chicken wings, Cheetos Crunchy Xxtra Flamin’ Hot Sweet N’ Spicy Chili Meatballs, Flamin’
Hot Cheetos Elotes in a nice nod to the legendary origins of the snack, and even a Flamin’ Hot
Cheetos-infused chocolate shake. Flamin’ Hot Cheetos have made appearances
in more casual restaurants, too. There are entire guides showing hungry diners
where they can get some Flamin’ Hot Cheetos in their meal in Los Angeles, and for a while
Taco Bell was serving up Flamin’ Hot Cheetos Crunchwrap Sliders, proof that it’s a more
versatile ingredient than one might think. A collaboration between the Cheetos brand
and fashion company Forever 21 turned up the sartorial heat when it debuted in June of
2019. Cheetos x Forever 21 is a 21-item apparel
collection featuring all sorts of accessories for those who are willing to suffer through
the spicy bliss of Flamin’ Hot Cheetos. Though some of the items are inspired by the
plain jane Cheetos, other items sport red flames in honor of the spicier snack. There were joggers with a “Flamin’ Hot” design
down the side, Flamin’ Hot Cheetos crew socks, a Flamin’ Hot bodysuit, a Flamin’ Hot Cheetos
tube dress, and a selection of trendy Leopard print, or should we say Cheetah print, clothes. Unfortunately, not even a spicy line of Flamin’
Hot clothing could save Forever 21. In the fall of 2019, Forever 21 announced
it was closing 7,000 stores and wound up filing for bankruptcy protection. A few pieces from the Flamin’ Hot Cheetos
line were still being sold in stores and online as of early 2020, though not everything was
still available on the Forever 21 website. But at least you know there’s always eBay. Hopefully a second-hand pair of Cheetos socks
doesn’t end up costing as much as the Cheeto purportedly shaped like highly-memed gorilla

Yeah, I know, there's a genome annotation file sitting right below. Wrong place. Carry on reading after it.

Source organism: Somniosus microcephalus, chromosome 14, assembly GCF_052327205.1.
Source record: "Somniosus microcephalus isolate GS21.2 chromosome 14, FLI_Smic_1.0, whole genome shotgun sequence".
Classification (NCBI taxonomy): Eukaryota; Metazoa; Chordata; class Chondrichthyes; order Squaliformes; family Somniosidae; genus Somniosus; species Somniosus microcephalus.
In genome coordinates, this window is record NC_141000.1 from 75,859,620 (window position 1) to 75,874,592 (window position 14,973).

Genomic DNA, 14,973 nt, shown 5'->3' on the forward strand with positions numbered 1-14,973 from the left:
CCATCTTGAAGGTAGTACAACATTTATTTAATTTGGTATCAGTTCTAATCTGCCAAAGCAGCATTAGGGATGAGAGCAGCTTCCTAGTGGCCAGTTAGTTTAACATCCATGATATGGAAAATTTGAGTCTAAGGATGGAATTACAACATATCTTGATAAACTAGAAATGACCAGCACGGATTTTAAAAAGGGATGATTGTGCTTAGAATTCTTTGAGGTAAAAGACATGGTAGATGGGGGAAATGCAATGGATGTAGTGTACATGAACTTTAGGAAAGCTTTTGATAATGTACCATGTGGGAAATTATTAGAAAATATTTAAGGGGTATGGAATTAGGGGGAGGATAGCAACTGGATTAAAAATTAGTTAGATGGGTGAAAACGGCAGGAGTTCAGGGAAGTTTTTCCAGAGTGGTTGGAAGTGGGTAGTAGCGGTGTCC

Harambe, which almost sold for nearly $100,000 before the seller backed out. In another viral campaign, Flamin’ Hot Cheetos
decided to hit the runway at New York Fashion Week in 2019, with a debut collection from
the “House of Flamin’ Haute.” The collection was curated by fashion influencers
Luanna, Hungry Hipsters, Alexa Jade, and J. Bolin, and costume designer Ami Goodheart
closed out the show. Everything at the show, from the models’ hair
and makeup to their accessories and clothes, was inspired by the Flamin’ Hot snack. The clothing on the runway featured lots of
bold reds and oranges, and no one shied away from the Flamin’ Hot Cheetos logos. Some models even had cheetah print dyed hair,
in honor of Chester Cheetah, himself a fashion icon. The night wasn’t just about watching the fashion
show, though. For guests, there were small bites and cocktails
infused with Flamin’ Hot Cheetos, and there was even a Flamin’ Hot Cheetos style bar where
fans could get their makeup and nails done in the Flamin’ Haute style. Red eyeliner, powdery orange nails, and cheetah
print hair were the looks of the night. The man behind Flamin’ Hot Cheetos didn’t
stop at just changing the world of snacks. Now, he’s made it his mission to change the
world. Richard Montañez travels the country as a
public speaker, addressing the importance of multiculturalism and diversity in industry. It’s no surprise that many conferences and
companies seek to have Montañez as a speaker. Not only can he speak to the importance of
valuing all employees, regardless of race or origin, but also to the importance of hard
work, persistence, and just plain putting yourself out there. Montañez didn’t limit his goals based on
his background, and he’s made it his job to make sure that today’s youth don’t either. “I’ve got something to say, and I want to
say it to the young people.” His work has also garnered him several awards
and recognitions, including being named as one of the most influential Hispanics in corporate
America by Hispanic Lifestyle magazine. Montañez has also been invited to the White
House on several occasions, and has presented at a special United Nations event. Check out one of our newest videos right here! Plus, even more Mashed videos about your favorite
snacks are coming soon. Subscribe to our YouTube channel and hit the